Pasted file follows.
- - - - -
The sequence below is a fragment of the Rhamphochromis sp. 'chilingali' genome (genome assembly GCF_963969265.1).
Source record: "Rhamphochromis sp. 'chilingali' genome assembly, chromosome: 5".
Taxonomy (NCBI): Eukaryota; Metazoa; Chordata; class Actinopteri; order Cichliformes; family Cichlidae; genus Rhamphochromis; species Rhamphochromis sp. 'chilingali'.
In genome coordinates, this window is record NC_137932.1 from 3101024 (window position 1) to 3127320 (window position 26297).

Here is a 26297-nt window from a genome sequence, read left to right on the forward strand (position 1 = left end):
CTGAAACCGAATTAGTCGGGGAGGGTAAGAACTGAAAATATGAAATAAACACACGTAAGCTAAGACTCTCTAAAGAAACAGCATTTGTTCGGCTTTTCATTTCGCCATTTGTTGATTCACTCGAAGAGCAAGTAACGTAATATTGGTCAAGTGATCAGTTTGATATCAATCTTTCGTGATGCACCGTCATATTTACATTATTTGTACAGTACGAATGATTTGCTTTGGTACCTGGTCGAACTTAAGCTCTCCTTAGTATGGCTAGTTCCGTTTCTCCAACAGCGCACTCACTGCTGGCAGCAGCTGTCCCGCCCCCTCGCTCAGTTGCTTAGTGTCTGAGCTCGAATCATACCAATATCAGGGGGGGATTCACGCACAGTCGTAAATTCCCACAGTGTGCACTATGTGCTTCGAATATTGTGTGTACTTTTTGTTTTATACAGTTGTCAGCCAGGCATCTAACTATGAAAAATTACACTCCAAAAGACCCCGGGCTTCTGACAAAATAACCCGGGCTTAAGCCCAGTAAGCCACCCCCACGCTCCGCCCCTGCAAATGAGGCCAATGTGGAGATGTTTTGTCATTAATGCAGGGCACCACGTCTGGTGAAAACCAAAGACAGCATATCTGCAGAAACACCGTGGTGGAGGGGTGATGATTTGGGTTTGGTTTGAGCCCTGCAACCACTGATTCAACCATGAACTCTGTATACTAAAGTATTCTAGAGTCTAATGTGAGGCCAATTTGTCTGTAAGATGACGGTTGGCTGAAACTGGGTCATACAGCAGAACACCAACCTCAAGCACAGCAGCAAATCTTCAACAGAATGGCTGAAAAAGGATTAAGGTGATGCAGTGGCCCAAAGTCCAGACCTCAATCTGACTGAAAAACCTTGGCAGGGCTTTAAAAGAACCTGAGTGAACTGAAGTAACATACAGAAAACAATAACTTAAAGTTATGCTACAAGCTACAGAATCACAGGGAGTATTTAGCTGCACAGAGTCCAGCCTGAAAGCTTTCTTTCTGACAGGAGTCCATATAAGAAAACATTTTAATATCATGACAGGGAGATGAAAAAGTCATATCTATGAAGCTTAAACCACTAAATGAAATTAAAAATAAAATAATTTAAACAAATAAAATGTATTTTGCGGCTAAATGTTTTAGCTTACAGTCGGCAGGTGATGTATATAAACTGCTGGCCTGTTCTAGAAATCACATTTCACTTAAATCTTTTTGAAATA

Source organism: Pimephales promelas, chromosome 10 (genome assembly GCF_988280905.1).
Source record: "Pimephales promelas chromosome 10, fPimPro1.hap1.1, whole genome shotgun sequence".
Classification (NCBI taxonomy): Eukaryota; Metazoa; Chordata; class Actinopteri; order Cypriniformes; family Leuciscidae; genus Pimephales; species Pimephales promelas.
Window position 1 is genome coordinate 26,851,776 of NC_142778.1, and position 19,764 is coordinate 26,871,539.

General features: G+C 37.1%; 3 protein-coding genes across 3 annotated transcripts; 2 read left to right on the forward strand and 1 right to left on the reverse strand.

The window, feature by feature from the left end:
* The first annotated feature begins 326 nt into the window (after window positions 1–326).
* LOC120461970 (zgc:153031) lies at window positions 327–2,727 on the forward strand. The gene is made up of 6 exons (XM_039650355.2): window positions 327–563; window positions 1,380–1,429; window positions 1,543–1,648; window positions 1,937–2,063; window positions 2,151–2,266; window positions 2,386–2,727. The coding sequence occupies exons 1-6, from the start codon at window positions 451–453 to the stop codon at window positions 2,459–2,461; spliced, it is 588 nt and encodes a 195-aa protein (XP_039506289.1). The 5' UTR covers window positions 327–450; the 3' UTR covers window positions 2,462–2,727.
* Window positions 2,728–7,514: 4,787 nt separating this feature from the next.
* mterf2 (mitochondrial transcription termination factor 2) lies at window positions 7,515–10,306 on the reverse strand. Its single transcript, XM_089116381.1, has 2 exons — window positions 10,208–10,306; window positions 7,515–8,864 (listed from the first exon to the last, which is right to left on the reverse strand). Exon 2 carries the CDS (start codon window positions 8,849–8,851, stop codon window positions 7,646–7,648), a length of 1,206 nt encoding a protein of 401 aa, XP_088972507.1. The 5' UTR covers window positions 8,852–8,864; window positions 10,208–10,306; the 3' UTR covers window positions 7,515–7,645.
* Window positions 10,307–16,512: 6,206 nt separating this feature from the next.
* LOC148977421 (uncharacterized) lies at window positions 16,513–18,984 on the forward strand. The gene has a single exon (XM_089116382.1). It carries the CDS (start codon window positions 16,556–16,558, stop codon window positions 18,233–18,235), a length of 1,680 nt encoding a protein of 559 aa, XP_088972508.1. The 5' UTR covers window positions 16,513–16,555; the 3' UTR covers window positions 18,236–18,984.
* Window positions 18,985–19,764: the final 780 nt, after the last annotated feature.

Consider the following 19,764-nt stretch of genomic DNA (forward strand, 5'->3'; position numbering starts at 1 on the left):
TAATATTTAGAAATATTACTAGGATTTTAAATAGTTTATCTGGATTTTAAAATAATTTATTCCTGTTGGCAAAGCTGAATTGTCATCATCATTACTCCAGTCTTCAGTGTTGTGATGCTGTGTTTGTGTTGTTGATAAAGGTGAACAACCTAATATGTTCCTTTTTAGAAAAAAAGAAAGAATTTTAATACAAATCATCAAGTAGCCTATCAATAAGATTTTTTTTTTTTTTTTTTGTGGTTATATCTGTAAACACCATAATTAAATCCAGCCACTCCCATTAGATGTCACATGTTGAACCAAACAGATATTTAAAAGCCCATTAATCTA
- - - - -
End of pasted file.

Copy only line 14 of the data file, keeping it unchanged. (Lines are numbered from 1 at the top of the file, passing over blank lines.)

* LOC120461970 (zgc:153031) lies at window positions 327–2,727 on the forward strand. The gene is made up of 6 exons (XM_039650355.2): window positions 327–563; window positions 1,380–1,429; window positions 1,543–1,648; window positions 1,937–2,063; window positions 2,151–2,266; window positions 2,386–2,727. The coding sequence occupies exons 1-6, from the start codon at window positions 451–453 to the stop codon at window positions 2,459–2,461; spliced, it is 588 nt and encodes a 195-aa protein (XP_039506289.1). The 5' UTR covers window positions 327–450; the 3' UTR covers window positions 2,462–2,727.